On our fifth and final day in Jerusalem, we headed out to the Damascus Gate to try to find a bus to Bethlehem. During my first year here in Greek school, I was classmates with two Palestinians--a Christian girl and Muslim boy--who grew up together and were themselves close friends.
I had contacted her here in Thessaloniki before we left and it turned out that she was going to be in Bethlehem for the holidays, so we arranged to meet.
Getting to Bethlehem, even though it is only 10 km from Jerusalem, is something of an adventure, though, because it lies with the Palestinian-controlled West Bank. Of course, we were given conflicting information about the best way to get there, and we ended up taking one of the public buses (actually a van). Since it was Saturday, everything Israeli-controlled (including most of the public transportation system) was closed, but somehow there is a parallel portion of the public transportation system run by Palestinians, and that part was open.
So anyway we got on the van which drove us to the checkpoint for the West Bank and then left us. (Some had told us that the bus would go through the checkpoint and take us all the way into Bethlehem.) The van driver motioned for one of his cab driver friends to come over to van and offer us a deal to take us on into Bethlehem. This driver was willing to take us on this 5 minute ride for only 200 shekels (over $25), assuming, I suppose, that we were complete morons. As we walked away, his prices started dropping, but not fast enough.
So we walked through the checkpoint from Israel into the West Bank, which is a mass of very high walls, barbed wire, and machine guns. Above, you can see my dad looking at the graffiti on the walls. I distinctly remember one that read: "Jesus wept for Jerusalem."
Once we reached the other side, there was a huge flock of taxis waiting, and the drivers swarmed us. They offered to take us to all over the place--Mar Saba Monastery, St. George al-Khader Monastery, etc., again at outrageous prices. I wanted to go see Mar Saba, and we had some time before meeting my friend at the Church of the Nativity in Bethlehem, but I couldn't get them to come to a reasonable price, so we asked someone to just take us into Bethlehem. One young taxi driver near the end of the queue volunteered and we were off; the other taxi drivers apparently didn't want to lose their place in line for just a quick, unprofitable ride into Bethlehem.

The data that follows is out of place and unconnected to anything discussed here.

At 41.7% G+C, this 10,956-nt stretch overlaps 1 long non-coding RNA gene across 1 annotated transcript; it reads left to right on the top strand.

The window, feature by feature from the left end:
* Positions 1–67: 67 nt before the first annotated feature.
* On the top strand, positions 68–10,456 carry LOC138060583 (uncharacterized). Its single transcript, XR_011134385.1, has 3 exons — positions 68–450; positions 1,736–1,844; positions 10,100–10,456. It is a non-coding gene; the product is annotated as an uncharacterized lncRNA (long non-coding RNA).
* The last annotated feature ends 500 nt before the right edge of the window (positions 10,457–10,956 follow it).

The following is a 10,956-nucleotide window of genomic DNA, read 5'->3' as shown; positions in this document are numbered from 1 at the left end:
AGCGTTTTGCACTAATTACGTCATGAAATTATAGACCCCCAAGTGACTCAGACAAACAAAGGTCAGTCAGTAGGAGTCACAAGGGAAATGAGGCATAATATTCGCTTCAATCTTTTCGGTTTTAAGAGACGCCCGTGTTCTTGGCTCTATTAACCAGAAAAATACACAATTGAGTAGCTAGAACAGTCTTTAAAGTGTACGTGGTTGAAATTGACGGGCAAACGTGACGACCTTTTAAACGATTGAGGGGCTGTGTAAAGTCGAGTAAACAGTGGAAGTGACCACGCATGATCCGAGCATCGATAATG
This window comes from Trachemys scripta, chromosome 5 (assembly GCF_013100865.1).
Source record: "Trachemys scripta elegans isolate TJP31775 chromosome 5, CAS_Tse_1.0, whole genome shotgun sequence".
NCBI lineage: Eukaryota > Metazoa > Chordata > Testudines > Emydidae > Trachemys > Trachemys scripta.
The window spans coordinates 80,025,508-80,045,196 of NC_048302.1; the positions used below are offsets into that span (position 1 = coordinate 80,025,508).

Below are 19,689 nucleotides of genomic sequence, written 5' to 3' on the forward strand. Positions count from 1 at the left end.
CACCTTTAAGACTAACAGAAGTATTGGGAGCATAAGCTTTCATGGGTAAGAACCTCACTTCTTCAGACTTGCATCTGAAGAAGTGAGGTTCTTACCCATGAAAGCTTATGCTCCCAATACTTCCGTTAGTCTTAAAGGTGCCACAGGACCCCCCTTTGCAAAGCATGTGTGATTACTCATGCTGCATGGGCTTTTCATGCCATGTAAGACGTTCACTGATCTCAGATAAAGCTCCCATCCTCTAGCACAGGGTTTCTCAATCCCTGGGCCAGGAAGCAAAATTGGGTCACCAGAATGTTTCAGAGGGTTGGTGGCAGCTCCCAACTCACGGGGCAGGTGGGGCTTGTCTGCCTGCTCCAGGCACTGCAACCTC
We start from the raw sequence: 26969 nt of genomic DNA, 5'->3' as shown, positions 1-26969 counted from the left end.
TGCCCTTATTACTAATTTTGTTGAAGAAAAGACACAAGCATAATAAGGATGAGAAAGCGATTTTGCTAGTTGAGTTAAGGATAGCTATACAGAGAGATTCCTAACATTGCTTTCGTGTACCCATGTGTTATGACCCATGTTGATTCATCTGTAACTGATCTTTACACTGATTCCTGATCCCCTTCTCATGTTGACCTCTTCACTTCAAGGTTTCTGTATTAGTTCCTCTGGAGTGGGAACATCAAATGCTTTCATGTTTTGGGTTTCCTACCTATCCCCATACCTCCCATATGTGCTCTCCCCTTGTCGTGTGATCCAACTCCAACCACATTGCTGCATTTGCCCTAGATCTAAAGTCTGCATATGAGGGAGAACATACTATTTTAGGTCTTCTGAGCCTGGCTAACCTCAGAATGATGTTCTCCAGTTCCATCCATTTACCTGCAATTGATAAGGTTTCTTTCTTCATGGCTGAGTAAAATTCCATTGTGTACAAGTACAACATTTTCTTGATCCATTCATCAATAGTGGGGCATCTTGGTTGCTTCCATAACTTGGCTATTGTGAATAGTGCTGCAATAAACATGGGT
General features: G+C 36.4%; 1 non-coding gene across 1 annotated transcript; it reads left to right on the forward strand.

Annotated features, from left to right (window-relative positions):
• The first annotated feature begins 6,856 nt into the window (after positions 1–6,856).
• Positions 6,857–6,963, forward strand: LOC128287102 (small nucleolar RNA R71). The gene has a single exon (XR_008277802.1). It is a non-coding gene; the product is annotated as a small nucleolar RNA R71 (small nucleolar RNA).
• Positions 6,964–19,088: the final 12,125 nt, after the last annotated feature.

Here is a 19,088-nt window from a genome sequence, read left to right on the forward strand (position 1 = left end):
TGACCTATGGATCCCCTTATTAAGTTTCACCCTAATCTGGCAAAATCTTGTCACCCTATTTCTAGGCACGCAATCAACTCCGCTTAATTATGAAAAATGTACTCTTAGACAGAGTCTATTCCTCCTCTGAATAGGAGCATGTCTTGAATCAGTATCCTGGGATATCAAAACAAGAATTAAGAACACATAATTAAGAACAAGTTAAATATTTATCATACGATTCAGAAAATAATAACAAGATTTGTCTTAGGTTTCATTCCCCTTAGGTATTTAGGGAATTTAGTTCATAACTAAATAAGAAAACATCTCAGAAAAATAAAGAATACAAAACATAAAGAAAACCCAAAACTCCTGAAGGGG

Once we were in taxi and off, the driver said: "Look, I've been waiting in that line since 6 AM this morning (it was 9:30 then) and I don't want to go back and wait again. How about I take you to Mar Saba for X?" I can't remember exactly how much it was, but after we bargained for a minute, it was a very reasonable price, and we were off.
The road out to the monastery reveals just how desolate the area is. It's just unadorned desert as far as the eye can see. My dad had the taxi driver stop at one point so that he could take a typical photo of the landscape (see above).
There's almost no way we would have found the monastery ourselves in a rented car. They were very narrow, winding roads, and I didn't see any signs in English.
Finally, we arrived at Mar Saba Monastery and the taxi driver agreed to wait for us. The entrance to the monastery is a very small door, and we met this monk (see above) on the other side of the door. Most of the 15-20 monks there are Greek, but we were introduced to one American monk from California. The monk who greeted us at the entrance was very interested in my story as an American convert priest who was studying in Thessaloniki, so I talked to him for awhile. He then pointed us toward the main church, where another Greek monk met us and gave us a tour. Again, this monk was most interested in my story, so I had to tell it again.
Here I am in the cave/cell of St. John of Damascus, where he wrote so many of the church's hymns, services, and treatises defending the faith.
On the left you can see some of the caves in the mountainside that were once home to hundreds of monks.
At bottom in the photo above is an edifice dedicated to St. Sabbas the Sanctified. His incorrupt relics were returned to the monastery by the Roman Catholics in 1965 after nearly 900 years in Italy (they were stolen during the Crusades).
The monastery has an interesting connection to Serbia's own Saint Sava. When St. Sabbas the Sanctified was near his end (6th century), he told the monks to watch for one day in the distant future when an archbishop, a man of God bearing the same name, would come from a far-off western land. The monks were to give this man St. Sabbas' pateritsa (abbot's staff) and an icon of the Panagia. Two hundred years later, St. John of Damascus added his own wonderworking icon of the Panagia Tricherousa (Three Hands) to this inheritance.
When St. Sava of Serbia visited the monastery of his namesake some 700 years after the St. Sabbas' death, the monks had still maintained the prophesy of their founder, and now found its fulfillment in St. Sava of Serbia. This is how the much-revered icon of the Panagia of Three Hands (through which the miracle of the restoration of St. John of Damascus' hand was accomplished) came to reside at the Serbian Hilandar Monastery on Mt. Athos.
Anyway, toward the end of our tour, we ran into an American tourist, who described himself as a doctor with Buddhist leanings. Our tour guide was quite dismayed at this and asked him several questions, which, although his answers were vague, made it seem like part of his family had been Orthodox.
Anyway, we went inside the main church together, and this man was quite moved when the monk showed us the display cases with row after row of skulls of the monastery's monks who had been martyred.
Finally, the monk treated us to a coffee and a loukoumi ("Turkish" delight) and then my dad and I hurried back to our taxi.